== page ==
Niagara Gazette

Local News

February 21, 2014

Judge sides with zoning board in case involving controversial liquor store

Niagara Gazette — A state supreme court justice has denied a local businessman’s bid to overturn a Niagara Falls Zoning Board of Appeals’ decision that prevented him from opening a controversial liquor store on the city’s east side. 

New York State Supreme Court Justice Ralph Boniello III has dismissed an Article 78 proceeding that attempted to overturn last year’s decision by the zoning board of appeals to deny a request for a variance filed by convenience store owner Faisel Haruna. 

Corporation Counsel Craig Johnson said Boniello determined that zoning board of appeals’ members did not act in an “arbitrary or capricious manner” in denying the variance request. 

Johnson declined comment on the ruling itself. 

Haruna’s attorney, Robert Restaino, could not be reached for comment Thursday evening. 

Haruna requested the variance last year as part of a plan to move his convenience store — Irene’s Mini Market — into a location at 424 24th St.

The zoning board actually denied the variance request twice last year. The first vote failed in November in a 3-3 deadlocked vote. The tie vote allowed for an amended resolution to be considered at a follow-up zoning board of appeals meeting in December. During that meeting, board members rejected the variance request in a 6-to-0 vote. 

Haruna received a variance in June to open a convenience store at the location. He reapplied to open the space as a liquor store after being granted a license to sell alcohol from the New York State Liquor Authority.

Haruna argued that his project represented a significant investment in the building itself and his several of his supporters told the zoning board of appeals that they believed the liquor store would be an improvement in the community.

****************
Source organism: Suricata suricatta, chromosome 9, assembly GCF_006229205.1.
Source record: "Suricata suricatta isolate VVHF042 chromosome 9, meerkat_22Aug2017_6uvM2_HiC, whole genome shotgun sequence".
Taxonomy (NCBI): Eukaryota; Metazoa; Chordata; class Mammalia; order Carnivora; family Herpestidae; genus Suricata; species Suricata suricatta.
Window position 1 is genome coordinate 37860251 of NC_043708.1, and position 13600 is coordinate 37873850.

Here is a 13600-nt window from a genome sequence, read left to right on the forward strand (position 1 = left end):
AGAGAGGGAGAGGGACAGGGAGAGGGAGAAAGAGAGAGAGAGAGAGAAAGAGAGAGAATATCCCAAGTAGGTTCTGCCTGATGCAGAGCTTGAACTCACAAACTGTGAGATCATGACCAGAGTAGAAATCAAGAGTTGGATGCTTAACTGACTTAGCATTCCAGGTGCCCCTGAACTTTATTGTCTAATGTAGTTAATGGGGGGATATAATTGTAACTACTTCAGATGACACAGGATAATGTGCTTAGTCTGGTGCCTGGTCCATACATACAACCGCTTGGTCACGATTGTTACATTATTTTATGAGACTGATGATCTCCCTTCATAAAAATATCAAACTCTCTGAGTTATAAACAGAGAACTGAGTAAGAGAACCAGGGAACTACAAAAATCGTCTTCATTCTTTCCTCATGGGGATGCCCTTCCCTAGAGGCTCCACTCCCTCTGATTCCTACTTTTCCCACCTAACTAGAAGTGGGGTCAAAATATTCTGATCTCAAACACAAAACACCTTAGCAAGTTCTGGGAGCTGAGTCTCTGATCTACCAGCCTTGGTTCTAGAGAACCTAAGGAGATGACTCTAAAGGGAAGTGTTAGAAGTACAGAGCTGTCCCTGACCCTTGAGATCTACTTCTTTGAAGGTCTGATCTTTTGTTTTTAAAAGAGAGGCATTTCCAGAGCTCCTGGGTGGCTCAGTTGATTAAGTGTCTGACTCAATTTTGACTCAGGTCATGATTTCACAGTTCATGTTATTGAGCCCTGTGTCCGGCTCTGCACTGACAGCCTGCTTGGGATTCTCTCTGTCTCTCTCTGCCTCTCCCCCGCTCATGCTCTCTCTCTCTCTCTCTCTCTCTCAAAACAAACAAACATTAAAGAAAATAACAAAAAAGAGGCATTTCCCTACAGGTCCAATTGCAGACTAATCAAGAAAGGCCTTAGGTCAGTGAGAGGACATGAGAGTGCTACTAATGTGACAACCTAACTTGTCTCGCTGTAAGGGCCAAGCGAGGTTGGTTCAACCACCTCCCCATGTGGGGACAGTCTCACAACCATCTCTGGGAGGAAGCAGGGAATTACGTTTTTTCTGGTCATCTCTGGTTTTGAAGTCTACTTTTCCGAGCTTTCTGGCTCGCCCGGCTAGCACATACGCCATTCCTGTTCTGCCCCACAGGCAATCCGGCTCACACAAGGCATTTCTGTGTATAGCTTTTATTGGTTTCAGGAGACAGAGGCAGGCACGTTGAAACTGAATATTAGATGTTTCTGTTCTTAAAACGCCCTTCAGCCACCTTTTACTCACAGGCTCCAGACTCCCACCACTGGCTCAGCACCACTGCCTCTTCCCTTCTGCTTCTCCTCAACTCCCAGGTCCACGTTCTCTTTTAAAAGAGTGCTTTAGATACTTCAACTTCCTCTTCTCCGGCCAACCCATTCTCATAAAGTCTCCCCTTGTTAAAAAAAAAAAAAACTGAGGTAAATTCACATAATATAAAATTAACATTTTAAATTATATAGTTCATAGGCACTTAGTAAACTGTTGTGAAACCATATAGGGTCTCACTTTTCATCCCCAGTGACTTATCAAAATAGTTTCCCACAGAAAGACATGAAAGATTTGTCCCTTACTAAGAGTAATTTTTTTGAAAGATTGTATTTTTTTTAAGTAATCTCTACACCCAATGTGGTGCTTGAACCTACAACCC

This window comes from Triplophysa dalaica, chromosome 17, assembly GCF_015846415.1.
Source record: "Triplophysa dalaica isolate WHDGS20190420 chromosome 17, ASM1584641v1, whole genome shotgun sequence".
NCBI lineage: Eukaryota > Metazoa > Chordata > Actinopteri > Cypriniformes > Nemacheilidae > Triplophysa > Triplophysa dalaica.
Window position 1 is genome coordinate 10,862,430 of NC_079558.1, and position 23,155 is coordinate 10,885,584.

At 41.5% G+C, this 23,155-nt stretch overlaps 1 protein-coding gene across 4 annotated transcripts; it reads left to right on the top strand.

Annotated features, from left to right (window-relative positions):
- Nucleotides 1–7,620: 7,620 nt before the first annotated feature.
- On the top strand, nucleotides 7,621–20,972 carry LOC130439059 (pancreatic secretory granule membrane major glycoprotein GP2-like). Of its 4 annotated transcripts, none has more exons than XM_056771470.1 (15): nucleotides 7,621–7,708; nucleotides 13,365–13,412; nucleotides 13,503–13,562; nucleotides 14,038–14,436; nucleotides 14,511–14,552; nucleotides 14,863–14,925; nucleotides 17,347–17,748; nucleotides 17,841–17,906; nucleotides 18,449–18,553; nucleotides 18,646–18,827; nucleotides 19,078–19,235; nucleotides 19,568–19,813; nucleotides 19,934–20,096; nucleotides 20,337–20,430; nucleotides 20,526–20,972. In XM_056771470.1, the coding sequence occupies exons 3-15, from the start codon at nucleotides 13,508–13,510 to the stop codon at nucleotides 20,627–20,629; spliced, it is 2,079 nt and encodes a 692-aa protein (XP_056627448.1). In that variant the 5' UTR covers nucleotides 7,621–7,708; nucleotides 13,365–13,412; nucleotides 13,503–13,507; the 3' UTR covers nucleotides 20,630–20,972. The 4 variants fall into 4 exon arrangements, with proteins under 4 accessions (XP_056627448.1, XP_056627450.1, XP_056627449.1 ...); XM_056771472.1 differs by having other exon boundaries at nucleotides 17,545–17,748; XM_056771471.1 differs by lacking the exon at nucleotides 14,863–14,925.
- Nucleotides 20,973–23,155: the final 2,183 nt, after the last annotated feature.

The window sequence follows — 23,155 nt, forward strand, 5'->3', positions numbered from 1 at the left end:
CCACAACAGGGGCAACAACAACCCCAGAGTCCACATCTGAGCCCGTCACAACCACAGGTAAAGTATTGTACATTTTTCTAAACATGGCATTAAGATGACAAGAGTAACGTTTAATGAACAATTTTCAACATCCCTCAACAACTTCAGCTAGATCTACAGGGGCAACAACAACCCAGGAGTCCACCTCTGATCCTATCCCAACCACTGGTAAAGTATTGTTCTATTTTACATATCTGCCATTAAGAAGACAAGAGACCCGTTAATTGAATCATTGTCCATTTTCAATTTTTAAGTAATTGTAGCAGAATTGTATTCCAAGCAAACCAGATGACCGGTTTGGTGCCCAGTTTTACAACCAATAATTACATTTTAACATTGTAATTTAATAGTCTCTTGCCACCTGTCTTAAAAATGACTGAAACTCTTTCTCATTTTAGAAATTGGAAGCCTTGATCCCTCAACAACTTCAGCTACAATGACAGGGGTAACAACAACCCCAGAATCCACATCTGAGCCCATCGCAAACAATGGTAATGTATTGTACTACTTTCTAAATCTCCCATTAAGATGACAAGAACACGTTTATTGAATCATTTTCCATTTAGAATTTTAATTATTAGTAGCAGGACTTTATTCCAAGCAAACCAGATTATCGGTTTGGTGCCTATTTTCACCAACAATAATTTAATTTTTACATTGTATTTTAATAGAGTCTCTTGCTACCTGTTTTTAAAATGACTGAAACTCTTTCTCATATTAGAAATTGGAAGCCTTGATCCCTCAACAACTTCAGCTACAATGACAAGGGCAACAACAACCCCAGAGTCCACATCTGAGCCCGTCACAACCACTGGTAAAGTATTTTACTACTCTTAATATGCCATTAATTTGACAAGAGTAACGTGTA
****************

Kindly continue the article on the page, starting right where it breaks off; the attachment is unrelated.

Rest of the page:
During public meetings last year, several vocal east side residents and city block club members strongly encouraged the zoning board of appeals to reject the variance request, saying the liquor store would exacerbate existing neighborhood concerns, including crime. 

Zoning board of appeals Chairman John Pallaci said Boniello’s decision does not bar Haruna from using his 24th Street property as a convenience store. 

“He can open up a convenient store, but he can’t open a liquor store,” Pallaci said. 

Contact City Editor Mark Scheer at 282-2311, ext. 2250.

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Do you think cigarette sales to non-Native American customers should be taxed on reservations?

Yes. Items should be taxed like they are everywhere else.
No, the indian reservations are sovereign land and they are selling them on their land.
Not up to me. Native Americans decide the rules on their land.
Don't care. Smoking isn't good for you.
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